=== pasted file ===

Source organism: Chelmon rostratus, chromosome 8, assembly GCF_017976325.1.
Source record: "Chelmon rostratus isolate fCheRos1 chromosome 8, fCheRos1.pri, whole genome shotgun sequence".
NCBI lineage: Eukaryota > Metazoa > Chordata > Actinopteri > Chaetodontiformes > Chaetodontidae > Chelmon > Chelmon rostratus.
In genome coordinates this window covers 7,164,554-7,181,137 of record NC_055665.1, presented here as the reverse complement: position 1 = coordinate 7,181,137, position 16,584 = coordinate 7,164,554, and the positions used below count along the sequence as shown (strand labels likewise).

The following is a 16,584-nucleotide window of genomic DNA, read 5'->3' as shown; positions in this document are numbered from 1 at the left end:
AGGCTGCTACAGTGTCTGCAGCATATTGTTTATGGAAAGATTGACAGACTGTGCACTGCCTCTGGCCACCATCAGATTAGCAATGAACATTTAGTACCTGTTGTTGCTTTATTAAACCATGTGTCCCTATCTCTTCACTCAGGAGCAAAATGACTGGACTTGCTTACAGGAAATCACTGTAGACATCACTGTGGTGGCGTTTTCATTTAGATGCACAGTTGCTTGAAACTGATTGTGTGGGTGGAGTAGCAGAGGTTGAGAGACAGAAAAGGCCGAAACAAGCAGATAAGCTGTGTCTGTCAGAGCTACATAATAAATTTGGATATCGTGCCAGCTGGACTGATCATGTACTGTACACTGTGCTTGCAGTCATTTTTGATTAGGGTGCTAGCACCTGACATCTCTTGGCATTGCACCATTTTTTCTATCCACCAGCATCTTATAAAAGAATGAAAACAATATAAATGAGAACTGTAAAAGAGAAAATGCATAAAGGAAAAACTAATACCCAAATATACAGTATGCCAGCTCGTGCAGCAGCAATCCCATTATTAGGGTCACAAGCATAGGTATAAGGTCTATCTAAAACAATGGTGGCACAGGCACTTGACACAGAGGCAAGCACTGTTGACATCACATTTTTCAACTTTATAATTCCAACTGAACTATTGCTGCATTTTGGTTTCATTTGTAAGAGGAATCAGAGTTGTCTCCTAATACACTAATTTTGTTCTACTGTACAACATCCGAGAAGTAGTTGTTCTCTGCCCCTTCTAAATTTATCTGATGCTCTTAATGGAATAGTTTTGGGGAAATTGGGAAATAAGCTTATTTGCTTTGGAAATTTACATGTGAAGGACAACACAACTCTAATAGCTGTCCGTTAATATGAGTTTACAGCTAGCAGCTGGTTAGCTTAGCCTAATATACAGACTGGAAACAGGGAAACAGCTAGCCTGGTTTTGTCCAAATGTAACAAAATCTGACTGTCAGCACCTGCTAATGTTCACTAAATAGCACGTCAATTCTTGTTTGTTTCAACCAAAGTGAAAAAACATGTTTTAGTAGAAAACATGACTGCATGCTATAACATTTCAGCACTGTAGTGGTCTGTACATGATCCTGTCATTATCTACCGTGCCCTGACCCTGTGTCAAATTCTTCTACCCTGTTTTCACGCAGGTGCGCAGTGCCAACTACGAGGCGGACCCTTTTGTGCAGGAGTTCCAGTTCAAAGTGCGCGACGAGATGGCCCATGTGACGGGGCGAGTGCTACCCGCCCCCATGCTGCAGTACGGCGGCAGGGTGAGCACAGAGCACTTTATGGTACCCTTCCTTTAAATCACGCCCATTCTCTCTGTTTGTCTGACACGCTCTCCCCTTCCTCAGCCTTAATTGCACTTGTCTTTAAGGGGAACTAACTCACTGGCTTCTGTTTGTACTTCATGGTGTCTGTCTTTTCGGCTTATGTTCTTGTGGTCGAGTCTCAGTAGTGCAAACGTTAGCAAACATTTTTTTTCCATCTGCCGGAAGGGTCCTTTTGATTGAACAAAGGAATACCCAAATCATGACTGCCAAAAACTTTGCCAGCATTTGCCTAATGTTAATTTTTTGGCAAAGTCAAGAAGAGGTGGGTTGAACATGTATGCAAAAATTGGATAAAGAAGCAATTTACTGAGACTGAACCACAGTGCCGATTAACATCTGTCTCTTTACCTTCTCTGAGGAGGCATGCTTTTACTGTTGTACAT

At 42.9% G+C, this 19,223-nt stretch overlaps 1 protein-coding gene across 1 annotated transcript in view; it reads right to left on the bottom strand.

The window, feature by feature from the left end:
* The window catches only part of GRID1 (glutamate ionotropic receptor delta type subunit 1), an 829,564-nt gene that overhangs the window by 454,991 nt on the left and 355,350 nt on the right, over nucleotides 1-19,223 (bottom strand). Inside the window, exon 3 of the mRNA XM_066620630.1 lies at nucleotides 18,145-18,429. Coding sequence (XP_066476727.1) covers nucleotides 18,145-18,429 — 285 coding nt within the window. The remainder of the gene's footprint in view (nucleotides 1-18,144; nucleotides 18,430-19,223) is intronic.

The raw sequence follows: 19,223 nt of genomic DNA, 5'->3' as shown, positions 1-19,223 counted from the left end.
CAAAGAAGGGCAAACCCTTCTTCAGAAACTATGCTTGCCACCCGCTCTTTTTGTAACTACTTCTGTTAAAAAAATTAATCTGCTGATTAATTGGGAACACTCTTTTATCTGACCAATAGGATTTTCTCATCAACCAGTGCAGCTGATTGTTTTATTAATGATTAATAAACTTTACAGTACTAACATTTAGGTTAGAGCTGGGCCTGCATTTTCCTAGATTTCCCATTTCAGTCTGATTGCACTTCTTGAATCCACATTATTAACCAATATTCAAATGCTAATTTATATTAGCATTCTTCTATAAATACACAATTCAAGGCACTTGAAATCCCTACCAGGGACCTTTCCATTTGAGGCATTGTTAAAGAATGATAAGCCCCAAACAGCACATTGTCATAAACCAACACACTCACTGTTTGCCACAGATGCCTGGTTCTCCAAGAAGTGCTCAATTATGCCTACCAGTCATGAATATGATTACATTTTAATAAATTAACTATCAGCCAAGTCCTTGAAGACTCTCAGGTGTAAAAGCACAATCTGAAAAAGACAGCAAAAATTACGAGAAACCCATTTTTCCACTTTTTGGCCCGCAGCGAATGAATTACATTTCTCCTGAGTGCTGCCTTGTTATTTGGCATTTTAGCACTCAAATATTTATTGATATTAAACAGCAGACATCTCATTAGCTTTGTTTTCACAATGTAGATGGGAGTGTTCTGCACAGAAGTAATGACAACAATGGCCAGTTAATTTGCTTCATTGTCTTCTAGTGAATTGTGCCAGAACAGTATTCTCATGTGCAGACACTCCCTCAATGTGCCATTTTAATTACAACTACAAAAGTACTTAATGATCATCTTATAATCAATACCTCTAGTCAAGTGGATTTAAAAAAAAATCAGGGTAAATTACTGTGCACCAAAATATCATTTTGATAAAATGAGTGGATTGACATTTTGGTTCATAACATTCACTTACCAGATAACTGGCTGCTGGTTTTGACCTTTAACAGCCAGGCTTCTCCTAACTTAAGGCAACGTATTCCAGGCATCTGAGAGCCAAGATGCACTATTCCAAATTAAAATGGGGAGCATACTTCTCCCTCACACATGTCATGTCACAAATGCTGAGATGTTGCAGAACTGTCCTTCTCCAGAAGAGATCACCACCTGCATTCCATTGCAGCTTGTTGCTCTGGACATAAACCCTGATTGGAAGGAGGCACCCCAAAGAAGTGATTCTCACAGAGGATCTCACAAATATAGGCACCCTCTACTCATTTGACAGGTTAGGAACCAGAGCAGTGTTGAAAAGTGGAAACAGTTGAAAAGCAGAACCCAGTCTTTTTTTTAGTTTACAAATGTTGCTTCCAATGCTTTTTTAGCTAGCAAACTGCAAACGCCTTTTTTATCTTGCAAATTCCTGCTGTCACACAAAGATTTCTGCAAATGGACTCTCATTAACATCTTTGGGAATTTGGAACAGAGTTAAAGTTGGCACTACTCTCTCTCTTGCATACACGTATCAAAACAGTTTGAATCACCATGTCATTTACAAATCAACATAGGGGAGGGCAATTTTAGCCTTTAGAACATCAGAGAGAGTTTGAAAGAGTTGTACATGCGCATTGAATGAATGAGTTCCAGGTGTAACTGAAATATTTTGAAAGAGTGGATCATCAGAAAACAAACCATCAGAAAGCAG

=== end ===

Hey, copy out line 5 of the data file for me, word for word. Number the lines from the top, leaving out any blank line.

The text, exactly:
The following is a 16,584-nucleotide window of genomic DNA, read 5'->3' as shown; positions in this document are numbered from 1 at the left end: